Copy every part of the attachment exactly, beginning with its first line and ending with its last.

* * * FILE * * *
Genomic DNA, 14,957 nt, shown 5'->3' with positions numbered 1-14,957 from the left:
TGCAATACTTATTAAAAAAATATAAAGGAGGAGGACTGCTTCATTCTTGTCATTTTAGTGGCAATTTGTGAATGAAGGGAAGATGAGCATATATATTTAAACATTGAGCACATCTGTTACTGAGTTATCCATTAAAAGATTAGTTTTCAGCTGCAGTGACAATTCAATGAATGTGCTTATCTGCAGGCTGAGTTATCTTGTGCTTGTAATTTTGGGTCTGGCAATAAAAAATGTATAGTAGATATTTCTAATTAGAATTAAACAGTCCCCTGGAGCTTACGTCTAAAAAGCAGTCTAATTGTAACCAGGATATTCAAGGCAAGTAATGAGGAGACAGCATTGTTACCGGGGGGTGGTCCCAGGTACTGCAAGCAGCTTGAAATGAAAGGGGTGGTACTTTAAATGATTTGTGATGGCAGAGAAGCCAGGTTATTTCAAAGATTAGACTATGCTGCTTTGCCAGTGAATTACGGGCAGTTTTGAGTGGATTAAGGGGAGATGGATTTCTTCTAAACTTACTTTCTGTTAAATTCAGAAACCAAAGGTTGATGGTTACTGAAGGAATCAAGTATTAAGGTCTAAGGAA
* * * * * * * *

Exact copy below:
Genomic DNA, 14,957 nt, shown 5'->3' with positions numbered 1-14,957 from the left:
TGCAATACTTATTAAAAAAATATAAAGGAGGAGGACTGCTTCATTCTTGTCATTTTAGTGGCAATTTGTGAATGAAGGGAAGATGAGCATATATATTTAAACATTGAGCACATCTGTTACTGAGTTATCCATTAAAAGATTAGTTTTCAGCTGCAGTGACAATTCAATGAATGTGCTTATCTGCAGGCTGAGTTATCTTGTGCTTGTAATTTTGGGTCTGGCAATAAAAAATGTATAGTAGATATTTCTAATTAGAATTAAACAGTCCCCTGGAGCTTACGTCTAAAAAGCAGTCTAATTGTAACCAGGATATTCAAGGCAAGTAATGAGGAGACAGCATTGTTACCGGGGGGTGGTCCCAGGTACTGCAAGCAGCTTGAAATGAAAGGGGTGGTACTTTAAATGATTTGTGATGGCAGAGAAGCCAGGTTATTTCAAAGATTAGACTATGCTGCTTTGCCAGTGAATTACGGGCAGTTTTGAGTGGATTAAGGGGAGATGGATTTCTTCTAAACTTACTTTCTGTTAAATTCAGAAACCAAAGGTTGATGGTTACTGAAGGAATCAAGTATTAAGGTCTAAGGAA